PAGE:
Amy Koppelman Will Be Required Reading in Schools One Day.

There feels like an amazing buzz of anticipation about the release of Amy Koppelman's forthcoming novel, I Smile Back.

Get giddy with these ringing endorsements:

"Amy Koppelman’s I Smile Back is amazing. There’s wit, speed, range, and complete authority here. Among other qualities, it has presence — you hold in your hands a pretty wild ride."
—Darin Strauss

“Amy Koppelman probes deeply into the dark and cavernous recesses of a picture-perfect suburban mom, and emerges with one of the most terrifying novels I’ve read in ages. It’s a glorious little explosion of a book.”
—Dani Shapiro

“Like the outlaw movies that Laney likes, Amy Koppelman’s unforgettable heroine is dangerous, raw and untamable. Like Laney, Koppelman refuses to tone down, be polite, or color in the lines - which is what makes I Smile Back so brilliant and devastating.”
—Susan Shapiro

“Amy Koppelman writes with beauty and precision about a life turned ugly and disoriented. Laney Brooks is a heroine on par with Joan Didion’s Maria Wyeth. She captivates not only because she recognizes the darkness closing in around her, but because a part of her welcomes it.”
—David Benioff

“One of today’s most fearless and brilliant writers, Koppelman peels away at the dark side of the suburban dream. The prose gleams like poetry, and she’s given us a heroine so original and disquieting, that I dare any reader to forget her — or Koppelman.”
—Caroline Leavitt

“Amy Koppelman’s portrait of a contemporary American couple will slash and burn every idea you ever had about marriage. Koppelman’s vision is both dark and ferocious; once you are in her grip, she’ll never let you go.”
—Yona Zeldis McDonough

(December is when I Smile Back will be released.)

(Check out Amy's pic, where she dons a TDR tee.)

2 Publishers Weekly "Big Books" Selections.

Both Erotomania: A Romance, by Francis Levy, and Crust, by Lawrence Shainberg, were included by Judith Rosen in her August 4th article in Publishers Weekly called "Big Books, On Campus and Off. Hot independent and university press titles for the fall."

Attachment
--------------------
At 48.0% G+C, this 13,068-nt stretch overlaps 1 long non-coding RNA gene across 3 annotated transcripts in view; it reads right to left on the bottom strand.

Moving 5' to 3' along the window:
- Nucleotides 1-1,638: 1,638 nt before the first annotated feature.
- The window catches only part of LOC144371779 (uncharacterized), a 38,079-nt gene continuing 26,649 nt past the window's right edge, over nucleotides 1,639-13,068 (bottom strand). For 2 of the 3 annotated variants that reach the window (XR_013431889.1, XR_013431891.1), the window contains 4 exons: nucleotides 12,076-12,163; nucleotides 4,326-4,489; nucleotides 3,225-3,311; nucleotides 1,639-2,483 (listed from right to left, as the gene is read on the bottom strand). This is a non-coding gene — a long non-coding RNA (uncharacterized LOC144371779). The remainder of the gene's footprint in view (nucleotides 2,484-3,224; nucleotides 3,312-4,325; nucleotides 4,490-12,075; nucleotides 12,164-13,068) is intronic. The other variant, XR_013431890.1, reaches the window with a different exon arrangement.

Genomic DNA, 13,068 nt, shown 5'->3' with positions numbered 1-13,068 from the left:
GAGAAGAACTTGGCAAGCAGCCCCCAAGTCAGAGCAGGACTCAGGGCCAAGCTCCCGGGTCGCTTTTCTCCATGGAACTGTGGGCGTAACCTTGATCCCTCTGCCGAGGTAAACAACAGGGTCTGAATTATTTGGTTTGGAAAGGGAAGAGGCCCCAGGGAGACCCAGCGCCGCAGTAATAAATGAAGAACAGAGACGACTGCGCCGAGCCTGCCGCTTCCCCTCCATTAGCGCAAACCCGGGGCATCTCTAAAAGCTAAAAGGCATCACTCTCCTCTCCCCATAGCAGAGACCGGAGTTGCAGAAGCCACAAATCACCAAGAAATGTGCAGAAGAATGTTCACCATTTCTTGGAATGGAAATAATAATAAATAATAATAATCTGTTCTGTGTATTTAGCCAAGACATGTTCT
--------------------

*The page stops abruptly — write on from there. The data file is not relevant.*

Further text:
Regarding Erotomania, Rosen says: "Three year-old Two Dollar Radio plans to launch this nontraditional love story, with traces of Bukowski and Henry Miller, at New York City's Museum of Sex."

Regarding Crust: "This novel stands out for several reasons, not least its subject matter, nose picking, but also its more than two dozen four-color illustrations."

One Thing That Meant the World to Me.

I'm pretty excited. We're going to be publishing a first novel by this writer named Joshua Mohr, a terrificly talented new voice.

The title alone packs a wallop: Some Things That Meant the World to Me.

Stephen Elliott, author of Happy Baby said this about the book: "A startling debut. Joshua Mohr takes us to a different city, but a city we know, populated by the dark side of ourselves."

Feast on this first paragraph from the novel:
I’d like to brag about the night I saved a hooker’s life. Like to tell you how quiet everything else in the world was while I helped her. This was in San Francisco. Late 2007. I’d been drinking in Damascus, my favorite dive bar, which was painted entirely black—floor, walls, and ceiling. Being surrounded by all that darkness had this slowing effect on time, like a shunned astronaut meandering in space.

It's sharp, it's potent, it will make you swoon.